Buying a pump is one of those plant operations considerations that come up sporadically. There's generally enough time between purchases that no one feels like an expert. The result is a strong tendency to buy whatever worked before and move on. The attitude is often that we only need to move product from one place to another. It's no big deal and most pumps are pretty much the same. Let's just find what's cheapest or easiest to install and get on to the next problem. However it may be that a little more time spent considering the purchase could be time well spent.
Applying Total Cost of Ownership
Total cost of ownership is an evaluation tool that looks at a piece of equipment and the total operating costs associated with using that equipment for the duration of its lifespan. The total cost of ownership includes not only the purchase price but also the energy used, maintenance and operational costs. Over its lifetime these additional costs can make the initial purchase price insignificant. Applying this sort of evaluation is already common in many industries and is just emerging in
It is particularly useful for pumps where the cost of their energy consumption is so significant. The view of a pump purchase can change dramatically when considering the total cost of ownership. The accompanying illustration (see pie chart below) shows lifetime pump costs for a typical industrial pump. Using this tool as part of the purchasing decision can generally yield long-term improvements in plant profitability.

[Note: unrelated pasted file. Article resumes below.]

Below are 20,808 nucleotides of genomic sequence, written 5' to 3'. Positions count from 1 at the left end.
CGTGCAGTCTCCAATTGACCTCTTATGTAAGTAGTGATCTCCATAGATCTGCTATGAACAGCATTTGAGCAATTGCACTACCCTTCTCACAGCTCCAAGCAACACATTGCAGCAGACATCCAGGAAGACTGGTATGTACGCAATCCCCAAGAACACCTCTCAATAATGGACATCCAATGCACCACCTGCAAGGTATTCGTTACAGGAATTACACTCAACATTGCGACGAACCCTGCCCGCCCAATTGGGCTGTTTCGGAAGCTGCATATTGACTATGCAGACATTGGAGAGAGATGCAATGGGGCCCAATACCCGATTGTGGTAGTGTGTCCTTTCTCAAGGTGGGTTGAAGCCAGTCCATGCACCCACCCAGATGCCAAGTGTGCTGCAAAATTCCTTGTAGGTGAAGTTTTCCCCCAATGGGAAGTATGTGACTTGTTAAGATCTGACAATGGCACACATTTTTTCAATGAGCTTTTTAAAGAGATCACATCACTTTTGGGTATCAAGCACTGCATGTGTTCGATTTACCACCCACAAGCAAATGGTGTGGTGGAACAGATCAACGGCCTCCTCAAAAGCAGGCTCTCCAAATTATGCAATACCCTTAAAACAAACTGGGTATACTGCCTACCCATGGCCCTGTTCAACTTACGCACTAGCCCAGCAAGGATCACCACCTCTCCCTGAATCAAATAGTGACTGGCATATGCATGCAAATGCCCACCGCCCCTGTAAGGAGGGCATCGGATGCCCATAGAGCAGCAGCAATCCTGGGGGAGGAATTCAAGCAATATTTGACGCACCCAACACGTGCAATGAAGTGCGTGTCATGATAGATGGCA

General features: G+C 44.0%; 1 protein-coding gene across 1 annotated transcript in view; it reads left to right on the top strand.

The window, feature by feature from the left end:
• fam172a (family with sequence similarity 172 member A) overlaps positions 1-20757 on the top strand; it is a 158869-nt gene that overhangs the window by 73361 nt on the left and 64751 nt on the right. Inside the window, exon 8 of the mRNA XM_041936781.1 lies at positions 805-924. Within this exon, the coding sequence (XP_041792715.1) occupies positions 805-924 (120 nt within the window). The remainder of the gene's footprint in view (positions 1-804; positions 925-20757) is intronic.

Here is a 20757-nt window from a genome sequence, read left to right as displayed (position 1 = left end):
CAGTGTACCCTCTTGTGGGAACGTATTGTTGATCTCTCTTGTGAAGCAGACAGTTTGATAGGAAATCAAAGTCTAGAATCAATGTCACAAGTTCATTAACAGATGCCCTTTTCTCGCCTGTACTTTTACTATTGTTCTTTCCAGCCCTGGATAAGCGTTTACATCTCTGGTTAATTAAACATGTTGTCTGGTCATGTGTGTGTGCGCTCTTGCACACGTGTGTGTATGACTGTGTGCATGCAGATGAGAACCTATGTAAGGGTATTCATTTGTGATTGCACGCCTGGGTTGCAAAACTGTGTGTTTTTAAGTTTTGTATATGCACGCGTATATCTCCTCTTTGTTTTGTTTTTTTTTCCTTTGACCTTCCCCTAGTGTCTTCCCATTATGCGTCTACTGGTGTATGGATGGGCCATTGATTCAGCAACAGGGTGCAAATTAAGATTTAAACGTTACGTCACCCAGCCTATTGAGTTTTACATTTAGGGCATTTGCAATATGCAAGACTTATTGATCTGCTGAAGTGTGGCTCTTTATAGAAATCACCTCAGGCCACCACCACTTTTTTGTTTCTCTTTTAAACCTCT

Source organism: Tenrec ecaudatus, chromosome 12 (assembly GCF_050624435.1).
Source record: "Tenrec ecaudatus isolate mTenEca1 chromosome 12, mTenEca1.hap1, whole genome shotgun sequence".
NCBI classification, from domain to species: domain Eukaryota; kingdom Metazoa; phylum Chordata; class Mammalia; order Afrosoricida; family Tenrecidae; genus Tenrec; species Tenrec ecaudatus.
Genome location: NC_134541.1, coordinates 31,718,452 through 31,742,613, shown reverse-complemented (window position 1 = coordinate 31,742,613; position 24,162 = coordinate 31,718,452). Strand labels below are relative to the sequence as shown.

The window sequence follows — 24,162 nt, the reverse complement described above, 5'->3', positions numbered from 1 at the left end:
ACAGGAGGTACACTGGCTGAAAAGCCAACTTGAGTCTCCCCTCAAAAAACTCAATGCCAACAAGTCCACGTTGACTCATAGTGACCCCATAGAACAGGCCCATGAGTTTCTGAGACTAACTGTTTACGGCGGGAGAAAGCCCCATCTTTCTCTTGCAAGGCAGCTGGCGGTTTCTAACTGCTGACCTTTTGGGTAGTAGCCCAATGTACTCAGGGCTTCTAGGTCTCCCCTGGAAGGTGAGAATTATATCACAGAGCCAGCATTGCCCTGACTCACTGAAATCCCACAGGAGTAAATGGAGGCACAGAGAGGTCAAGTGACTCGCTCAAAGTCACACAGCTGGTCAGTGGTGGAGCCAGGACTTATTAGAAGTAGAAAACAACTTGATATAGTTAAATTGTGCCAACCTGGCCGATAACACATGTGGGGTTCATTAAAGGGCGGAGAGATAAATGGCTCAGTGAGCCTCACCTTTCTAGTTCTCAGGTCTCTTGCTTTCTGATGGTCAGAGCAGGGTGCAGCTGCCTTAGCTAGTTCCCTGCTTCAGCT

Purchase Price and Installation
This is easy. You've got bids from one or more trustworthy vendors. This is the basic starting point and the point beyond which many people never move. Unfortunately the purchase price can easily be as little as 4% of the total cost of owning and operating a pump. The price difference between vendors quickly becomes insignificant when put in this light.
How much will it cost to change the pump? If a newer model or different vendor is being considered piping or mounting changes may be required. A quick estimate of those costs can be made and added to the purchase price.
Lifetime and Energy Cost